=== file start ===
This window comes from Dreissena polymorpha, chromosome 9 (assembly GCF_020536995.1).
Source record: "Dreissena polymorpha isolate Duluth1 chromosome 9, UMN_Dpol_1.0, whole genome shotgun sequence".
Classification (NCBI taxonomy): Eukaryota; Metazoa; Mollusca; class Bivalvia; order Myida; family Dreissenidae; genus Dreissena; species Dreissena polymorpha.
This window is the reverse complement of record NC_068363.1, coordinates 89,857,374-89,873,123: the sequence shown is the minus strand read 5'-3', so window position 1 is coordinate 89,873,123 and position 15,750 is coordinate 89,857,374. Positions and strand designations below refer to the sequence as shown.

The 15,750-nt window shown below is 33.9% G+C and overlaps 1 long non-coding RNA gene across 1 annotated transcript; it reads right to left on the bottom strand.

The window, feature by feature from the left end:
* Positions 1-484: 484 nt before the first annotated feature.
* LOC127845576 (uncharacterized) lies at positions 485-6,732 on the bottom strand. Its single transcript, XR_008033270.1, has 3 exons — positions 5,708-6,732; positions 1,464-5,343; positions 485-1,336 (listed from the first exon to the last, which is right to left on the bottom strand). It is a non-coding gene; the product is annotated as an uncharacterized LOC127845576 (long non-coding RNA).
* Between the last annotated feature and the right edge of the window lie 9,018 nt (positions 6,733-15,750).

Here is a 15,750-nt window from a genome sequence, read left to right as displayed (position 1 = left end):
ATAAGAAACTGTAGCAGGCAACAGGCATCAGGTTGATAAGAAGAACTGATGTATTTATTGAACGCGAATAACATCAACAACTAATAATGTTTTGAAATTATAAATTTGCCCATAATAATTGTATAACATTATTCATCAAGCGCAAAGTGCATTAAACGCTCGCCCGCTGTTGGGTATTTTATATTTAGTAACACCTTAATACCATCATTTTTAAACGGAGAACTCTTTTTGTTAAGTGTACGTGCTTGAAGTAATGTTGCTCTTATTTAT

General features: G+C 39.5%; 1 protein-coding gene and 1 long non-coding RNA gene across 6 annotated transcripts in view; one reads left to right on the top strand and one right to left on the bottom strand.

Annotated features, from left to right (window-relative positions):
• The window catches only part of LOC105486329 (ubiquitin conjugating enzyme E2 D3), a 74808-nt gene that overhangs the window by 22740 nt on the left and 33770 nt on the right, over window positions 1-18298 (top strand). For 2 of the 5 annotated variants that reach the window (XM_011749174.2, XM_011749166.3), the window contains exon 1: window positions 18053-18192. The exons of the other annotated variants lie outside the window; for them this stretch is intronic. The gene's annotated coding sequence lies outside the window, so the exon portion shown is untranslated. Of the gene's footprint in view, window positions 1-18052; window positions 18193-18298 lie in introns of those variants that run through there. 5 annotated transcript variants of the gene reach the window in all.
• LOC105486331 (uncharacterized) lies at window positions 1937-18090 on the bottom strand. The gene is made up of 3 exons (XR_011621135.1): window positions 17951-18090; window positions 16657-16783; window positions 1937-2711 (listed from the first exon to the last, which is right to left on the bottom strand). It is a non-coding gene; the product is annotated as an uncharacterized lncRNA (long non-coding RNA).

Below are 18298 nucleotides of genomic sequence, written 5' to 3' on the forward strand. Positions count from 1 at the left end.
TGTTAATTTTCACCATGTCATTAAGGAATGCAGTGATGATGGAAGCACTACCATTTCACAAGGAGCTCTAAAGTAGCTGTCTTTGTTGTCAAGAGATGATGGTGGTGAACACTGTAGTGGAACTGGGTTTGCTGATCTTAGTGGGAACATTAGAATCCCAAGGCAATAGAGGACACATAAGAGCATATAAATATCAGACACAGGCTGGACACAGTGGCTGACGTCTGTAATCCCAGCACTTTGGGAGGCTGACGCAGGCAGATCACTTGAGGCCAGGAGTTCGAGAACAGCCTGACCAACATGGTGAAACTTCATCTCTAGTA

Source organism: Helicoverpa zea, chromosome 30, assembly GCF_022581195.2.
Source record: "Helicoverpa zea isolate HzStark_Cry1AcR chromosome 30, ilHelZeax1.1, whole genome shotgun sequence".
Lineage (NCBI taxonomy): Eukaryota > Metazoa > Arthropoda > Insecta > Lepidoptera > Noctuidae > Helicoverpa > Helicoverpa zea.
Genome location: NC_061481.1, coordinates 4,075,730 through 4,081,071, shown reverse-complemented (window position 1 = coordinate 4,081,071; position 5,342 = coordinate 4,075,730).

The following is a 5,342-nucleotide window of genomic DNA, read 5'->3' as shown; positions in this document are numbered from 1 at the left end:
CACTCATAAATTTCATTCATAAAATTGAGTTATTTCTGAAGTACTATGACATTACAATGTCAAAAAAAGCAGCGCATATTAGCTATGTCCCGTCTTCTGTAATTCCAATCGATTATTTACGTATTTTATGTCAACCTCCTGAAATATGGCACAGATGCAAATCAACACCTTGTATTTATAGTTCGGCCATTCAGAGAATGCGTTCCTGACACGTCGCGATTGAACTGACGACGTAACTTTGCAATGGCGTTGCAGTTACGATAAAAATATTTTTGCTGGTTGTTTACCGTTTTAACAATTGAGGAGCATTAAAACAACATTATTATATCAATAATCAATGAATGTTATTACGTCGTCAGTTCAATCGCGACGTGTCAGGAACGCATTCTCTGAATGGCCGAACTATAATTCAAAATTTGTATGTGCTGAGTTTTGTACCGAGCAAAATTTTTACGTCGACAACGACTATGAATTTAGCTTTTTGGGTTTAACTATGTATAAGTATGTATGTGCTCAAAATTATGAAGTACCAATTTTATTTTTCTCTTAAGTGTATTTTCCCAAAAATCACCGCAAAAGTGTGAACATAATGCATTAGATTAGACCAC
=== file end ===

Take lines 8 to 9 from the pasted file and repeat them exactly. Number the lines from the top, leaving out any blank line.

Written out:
* LOC127845576 (uncharacterized) lies at positions 485-6,732 on the bottom strand. Its single transcript, XR_008033270.1, has 3 exons — positions 5,708-6,732; positions 1,464-5,343; positions 485-1,336 (listed from the first exon to the last, which is right to left on the bottom strand). It is a non-coding gene; the product is annotated as an uncharacterized LOC127845576 (long non-coding RNA).
* Between the last annotated feature and the right edge of the window lie 9,018 nt (positions 6,733-15,750).